• Dr. Jart do a sheet mask called Rubber Mask Firming Lover.
    • There's a popular brand of Taiwanese sheet masks called "My Scheming".
    • Many products have names that just sound absurd to English speakers, like Elizavecca Milky Piggy Silky Creamy Donkey Steam Cream Mask Pack. (Yes, it contains donkey milk.)
    • A Korean-influenced indie beauty product is called Shark Sauce. It does not contain shark (or sauce), but its inventor Chel Cortes often gets hate mail from people accusing her of cruelty to sharks. She also claims people sometimes drizzle their friend's bottles on fish or salads.
  • The sports teams of South Carolina University, AKA the Gamecocks. Many a mocking has been made of their ill-sounding moniker. The signs don't help.
  • The Great Tit, subject of more puns on its name than there are stars in the sky.
  • The Great Tit has nothing on the Agile Tit Tyrant, which sounds less like a name for a bird and more like a Boss Subtitle for a Hyrulean sexual predator or introduction for a stripper.
  • Theres also the Booby, the Dickkissel, the Bushtit, the Common Shag, the Kākā, the Swallow, the Andean Cock-of-the-rock... Let's face it, whoever was in charge of naming birds had a mother who forced him to let his obnoxious bratty little brother name some of them.
  • Enforced aversion: Craig Venter, genome entrepreneur, renamed his Institute for Genome Research (IGOR) to The Institute for Genome Research (TIGR) for obvious reasons.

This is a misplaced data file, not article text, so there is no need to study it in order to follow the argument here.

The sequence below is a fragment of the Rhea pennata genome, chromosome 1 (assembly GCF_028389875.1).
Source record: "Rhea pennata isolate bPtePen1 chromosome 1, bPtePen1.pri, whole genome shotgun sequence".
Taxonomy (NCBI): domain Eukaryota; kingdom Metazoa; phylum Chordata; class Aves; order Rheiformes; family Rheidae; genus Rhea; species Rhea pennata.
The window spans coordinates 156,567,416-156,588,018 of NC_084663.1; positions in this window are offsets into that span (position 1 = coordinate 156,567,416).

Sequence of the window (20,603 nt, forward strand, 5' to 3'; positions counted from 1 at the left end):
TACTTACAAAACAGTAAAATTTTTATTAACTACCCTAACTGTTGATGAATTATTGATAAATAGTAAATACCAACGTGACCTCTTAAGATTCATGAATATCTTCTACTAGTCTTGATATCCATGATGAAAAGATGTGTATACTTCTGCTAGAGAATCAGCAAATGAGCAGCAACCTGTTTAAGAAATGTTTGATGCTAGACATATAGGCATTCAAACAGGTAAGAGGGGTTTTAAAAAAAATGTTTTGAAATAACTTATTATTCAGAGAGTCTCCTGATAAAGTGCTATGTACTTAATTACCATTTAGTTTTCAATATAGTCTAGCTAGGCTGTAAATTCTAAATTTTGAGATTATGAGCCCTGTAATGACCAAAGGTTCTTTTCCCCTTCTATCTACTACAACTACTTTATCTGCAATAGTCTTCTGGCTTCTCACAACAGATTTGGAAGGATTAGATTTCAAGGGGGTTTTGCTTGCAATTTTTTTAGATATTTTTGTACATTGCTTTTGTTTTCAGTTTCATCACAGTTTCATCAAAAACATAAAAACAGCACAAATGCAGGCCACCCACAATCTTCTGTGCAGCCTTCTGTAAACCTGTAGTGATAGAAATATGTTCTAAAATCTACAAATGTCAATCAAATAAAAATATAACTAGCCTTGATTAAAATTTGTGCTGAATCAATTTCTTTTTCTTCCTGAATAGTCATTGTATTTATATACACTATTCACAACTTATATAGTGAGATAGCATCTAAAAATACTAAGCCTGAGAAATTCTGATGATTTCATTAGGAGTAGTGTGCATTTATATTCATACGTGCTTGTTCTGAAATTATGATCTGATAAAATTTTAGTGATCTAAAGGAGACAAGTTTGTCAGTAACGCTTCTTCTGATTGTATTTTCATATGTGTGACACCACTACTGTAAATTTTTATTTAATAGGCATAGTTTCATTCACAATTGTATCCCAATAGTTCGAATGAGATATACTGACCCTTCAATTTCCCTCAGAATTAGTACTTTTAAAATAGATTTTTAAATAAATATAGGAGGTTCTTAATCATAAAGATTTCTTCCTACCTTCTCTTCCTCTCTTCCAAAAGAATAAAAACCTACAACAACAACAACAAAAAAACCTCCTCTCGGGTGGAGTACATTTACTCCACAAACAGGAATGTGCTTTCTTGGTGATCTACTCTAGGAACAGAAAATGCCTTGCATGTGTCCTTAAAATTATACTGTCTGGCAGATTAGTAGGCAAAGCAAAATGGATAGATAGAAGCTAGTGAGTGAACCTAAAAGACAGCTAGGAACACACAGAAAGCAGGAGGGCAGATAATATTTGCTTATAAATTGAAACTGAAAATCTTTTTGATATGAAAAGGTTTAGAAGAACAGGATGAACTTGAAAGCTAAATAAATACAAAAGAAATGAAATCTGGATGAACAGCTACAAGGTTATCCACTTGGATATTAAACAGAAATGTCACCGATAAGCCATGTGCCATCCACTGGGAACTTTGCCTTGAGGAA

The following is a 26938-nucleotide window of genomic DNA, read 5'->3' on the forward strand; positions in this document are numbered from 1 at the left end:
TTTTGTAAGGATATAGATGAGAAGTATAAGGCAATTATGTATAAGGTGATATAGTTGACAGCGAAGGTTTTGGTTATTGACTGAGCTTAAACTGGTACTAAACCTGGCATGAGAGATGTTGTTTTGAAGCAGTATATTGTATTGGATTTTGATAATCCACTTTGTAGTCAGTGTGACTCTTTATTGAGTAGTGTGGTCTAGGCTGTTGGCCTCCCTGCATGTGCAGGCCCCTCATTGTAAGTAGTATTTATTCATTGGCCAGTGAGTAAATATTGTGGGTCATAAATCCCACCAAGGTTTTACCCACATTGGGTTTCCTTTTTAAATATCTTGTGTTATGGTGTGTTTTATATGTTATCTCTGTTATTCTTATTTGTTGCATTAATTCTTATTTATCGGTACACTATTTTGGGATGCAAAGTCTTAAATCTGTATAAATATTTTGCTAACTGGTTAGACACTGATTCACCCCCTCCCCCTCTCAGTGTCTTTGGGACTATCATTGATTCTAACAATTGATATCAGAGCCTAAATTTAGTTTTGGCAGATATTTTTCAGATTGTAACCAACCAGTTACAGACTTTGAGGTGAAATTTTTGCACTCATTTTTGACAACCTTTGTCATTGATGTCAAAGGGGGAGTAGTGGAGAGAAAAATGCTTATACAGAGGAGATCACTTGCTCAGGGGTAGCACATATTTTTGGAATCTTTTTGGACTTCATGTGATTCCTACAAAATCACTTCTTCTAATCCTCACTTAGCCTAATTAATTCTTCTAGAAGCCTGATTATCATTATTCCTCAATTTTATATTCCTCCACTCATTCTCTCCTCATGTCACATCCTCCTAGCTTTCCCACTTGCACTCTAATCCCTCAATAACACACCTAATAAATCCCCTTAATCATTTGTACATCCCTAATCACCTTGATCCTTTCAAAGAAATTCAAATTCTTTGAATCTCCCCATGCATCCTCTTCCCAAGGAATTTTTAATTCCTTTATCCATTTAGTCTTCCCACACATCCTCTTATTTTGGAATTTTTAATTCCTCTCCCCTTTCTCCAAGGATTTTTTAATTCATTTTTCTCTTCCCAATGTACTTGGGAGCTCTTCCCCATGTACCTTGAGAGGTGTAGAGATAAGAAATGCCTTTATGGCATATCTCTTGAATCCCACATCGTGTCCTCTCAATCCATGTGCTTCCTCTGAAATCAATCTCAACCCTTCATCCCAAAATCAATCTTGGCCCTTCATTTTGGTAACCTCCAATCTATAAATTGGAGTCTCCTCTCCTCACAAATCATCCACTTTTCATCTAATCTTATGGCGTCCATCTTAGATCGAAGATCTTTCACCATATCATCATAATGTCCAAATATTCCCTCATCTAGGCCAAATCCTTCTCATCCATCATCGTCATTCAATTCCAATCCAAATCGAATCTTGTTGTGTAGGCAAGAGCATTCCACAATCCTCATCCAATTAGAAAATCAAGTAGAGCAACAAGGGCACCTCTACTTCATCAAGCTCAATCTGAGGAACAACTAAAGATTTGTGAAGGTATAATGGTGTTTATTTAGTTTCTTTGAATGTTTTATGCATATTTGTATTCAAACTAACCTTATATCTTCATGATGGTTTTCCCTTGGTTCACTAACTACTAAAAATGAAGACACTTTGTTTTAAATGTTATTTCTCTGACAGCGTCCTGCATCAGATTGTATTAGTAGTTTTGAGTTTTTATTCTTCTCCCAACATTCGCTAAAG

• Butt Valley, CA, totally a real place. And unlike the page illustration, there's no E on the end and it actually is pronounced "butt".
  • The Embriaco noble family, originally from Genoa, was active in Italian and Crusader state politics in the 11th-13th centuries. It was named after its founder Guglielmo Embriaco, whose name was derived from the Latin for "William the Drunkard". In other words, the Embriaco family is the "drunkard dynasty".
  • During the assassination attempt on former President Ronald Reagan, Agent Robert Wanko pulled an Uzi out of his briefcase in order to cover the President's evacuation to the hospital moments after the President had been shot.
  • The name for the mountain range "The Grand Tetons" sounds majestic... until you realize that the name is French for "Giant Breasts", which is what the mountains reminded early French explorers of.